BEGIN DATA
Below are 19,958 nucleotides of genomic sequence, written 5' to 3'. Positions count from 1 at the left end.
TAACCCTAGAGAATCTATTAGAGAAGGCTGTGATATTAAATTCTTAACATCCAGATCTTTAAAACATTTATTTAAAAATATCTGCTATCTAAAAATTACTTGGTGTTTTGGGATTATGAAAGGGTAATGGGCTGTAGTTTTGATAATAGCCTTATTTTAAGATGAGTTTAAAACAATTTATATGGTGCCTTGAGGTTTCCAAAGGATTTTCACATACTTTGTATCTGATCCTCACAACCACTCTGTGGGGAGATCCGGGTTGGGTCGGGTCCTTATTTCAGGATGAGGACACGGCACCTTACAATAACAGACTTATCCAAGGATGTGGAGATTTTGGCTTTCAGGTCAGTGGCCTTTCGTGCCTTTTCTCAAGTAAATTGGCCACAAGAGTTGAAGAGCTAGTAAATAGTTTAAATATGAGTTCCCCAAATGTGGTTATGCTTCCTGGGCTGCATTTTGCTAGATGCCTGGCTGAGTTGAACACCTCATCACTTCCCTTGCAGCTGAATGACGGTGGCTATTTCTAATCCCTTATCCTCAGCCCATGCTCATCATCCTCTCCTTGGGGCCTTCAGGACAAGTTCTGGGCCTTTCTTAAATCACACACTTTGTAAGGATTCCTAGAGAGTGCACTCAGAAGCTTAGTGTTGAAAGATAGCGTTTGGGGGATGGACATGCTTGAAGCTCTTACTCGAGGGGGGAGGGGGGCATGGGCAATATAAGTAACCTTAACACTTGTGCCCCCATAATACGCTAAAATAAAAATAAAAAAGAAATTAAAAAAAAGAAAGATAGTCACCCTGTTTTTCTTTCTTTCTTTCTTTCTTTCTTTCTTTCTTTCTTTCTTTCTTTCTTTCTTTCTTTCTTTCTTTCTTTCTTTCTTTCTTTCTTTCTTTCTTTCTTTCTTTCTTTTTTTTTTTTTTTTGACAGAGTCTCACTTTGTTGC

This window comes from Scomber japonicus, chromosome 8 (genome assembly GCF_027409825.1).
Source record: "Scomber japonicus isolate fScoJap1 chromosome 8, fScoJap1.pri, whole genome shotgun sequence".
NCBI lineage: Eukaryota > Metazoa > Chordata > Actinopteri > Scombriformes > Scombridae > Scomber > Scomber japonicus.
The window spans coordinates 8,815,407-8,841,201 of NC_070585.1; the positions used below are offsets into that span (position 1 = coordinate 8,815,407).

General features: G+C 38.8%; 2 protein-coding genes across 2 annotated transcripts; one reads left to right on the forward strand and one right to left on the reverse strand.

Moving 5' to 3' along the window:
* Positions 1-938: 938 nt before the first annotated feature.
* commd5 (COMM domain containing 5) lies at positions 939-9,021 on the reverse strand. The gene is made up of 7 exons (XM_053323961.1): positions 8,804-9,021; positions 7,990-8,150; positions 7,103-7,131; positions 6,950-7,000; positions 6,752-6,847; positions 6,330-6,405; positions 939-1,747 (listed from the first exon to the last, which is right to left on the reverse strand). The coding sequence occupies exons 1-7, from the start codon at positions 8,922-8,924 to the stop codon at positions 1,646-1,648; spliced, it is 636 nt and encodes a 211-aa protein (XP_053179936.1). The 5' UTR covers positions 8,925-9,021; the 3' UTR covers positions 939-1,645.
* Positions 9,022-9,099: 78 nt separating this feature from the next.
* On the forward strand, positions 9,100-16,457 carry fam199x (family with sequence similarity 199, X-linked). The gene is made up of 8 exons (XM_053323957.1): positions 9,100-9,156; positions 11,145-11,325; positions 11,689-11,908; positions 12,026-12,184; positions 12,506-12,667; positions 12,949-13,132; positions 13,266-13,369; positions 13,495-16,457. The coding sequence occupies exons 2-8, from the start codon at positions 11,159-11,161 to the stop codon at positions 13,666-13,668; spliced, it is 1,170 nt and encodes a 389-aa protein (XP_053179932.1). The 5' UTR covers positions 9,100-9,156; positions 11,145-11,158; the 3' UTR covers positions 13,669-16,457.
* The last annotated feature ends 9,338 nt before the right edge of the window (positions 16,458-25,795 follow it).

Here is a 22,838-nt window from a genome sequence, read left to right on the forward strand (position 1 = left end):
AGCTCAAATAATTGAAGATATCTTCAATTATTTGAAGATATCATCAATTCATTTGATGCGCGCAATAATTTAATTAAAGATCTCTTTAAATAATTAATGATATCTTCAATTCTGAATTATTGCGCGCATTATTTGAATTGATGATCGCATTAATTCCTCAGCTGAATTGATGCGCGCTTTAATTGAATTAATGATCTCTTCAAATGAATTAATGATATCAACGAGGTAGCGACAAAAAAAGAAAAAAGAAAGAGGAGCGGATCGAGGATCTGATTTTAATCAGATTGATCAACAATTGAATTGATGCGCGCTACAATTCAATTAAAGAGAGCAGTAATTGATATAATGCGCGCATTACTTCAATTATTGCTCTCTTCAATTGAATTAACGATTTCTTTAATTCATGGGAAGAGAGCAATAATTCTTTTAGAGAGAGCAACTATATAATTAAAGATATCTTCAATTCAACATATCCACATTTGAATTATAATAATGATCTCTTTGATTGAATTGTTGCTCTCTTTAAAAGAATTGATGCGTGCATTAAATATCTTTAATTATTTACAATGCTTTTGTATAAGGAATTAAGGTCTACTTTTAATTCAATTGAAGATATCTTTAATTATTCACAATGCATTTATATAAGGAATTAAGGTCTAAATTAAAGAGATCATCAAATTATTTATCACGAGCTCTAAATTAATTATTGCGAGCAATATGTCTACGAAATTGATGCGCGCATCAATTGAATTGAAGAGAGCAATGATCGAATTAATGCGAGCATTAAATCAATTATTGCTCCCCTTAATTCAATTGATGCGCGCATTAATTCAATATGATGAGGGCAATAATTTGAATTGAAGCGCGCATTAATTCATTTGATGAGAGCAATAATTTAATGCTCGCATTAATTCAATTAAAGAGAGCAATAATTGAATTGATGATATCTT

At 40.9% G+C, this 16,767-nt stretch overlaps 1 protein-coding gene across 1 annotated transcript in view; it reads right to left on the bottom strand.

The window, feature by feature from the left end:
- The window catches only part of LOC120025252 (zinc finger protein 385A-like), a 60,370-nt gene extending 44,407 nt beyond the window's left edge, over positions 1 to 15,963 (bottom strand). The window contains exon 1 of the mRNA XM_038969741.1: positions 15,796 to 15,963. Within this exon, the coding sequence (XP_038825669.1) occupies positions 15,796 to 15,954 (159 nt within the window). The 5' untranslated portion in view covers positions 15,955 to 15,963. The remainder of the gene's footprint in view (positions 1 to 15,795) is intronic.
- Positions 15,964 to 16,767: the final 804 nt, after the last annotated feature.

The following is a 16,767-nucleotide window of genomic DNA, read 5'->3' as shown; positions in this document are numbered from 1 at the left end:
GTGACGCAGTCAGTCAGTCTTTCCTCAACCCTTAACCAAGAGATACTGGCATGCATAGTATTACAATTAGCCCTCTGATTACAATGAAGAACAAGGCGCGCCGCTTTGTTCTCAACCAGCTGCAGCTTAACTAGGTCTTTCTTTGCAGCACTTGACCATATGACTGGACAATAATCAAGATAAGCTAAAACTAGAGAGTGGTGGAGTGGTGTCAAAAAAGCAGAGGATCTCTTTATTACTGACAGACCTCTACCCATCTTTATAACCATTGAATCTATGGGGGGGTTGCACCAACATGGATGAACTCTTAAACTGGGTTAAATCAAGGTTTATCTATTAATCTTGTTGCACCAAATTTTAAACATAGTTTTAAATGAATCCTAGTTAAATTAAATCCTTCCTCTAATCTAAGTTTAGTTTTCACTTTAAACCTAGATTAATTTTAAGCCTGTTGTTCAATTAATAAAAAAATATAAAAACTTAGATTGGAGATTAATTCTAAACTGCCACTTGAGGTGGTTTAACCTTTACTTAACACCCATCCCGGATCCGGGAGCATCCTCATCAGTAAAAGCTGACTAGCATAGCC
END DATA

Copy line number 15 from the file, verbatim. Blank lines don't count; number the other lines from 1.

AGCTCAAATAATTGAAGATATCTTCAATTATTTGAAGATATCATCAATTCATTTGATGCGCGCAATAATTTAATTAAAGATCTCTTTAAATAATTAATGATATCTTCAATTCTGAATTATTGCGCGCATTATTTGAATTGATGATCGCATTAATTCCTCAGCTGAATTGATGCGCGCTTTAATTGAATTAATGATCTCTTCAAATGAATTAATGATATCAACGAGGTAGCGACAAAAAAAGAAAAAAGAAAGAGGAGCGGATCGAGGATCTGATTTTAATCAGATTGATCAACAATTGAATTGATGCGCGCTACAATTCAATTAAAGAGAGCAGTAATTGATATAATGCGCGCATTACTTCAATTATTGCTCTCTTCAATTGAATTAACGATTTCTTTAATTCATGGGAAGAGAGCAATAATTCTTTTAGAGAGAGCAACTATATAATTAAAGATATCTTCAATTCAACATATCCACATTTGAATTATAATAATGATCTCTTTGATTGAATTGTTGCTCTCTTTAAAAGAATTGATGCGTGCATTAAATATCTTTAATTATTTACAATGCTTTTGTATAAGGAATTAAGGTCTACTTTTAATTCAATTGAAGATATCTTTAATTATTCACAATGCATTTATATAAGGAATTAAGGTCTAAATTAAAGAGATCATCAAATTATTTATCACGAGCTCTAAATTAATTATTGCGAGCAATATGTCTACGAAATTGATGCGCGCATCAATTGAATTGAAGAGAGCAATGATCGAATTAATGCGAGCATTAAATCAATTATTGCTCCCCTTAATTCAATTGATGCGCGCATTAATTCAATATGATGAGGGCAATAATTTGAATTGAAGCGCGCATTAATTCATTTGATGAGAGCAATAATTTAATGCTCGCATTAATTCAATTAAAGAGAGCAATAATTGAATTGATGATATCTT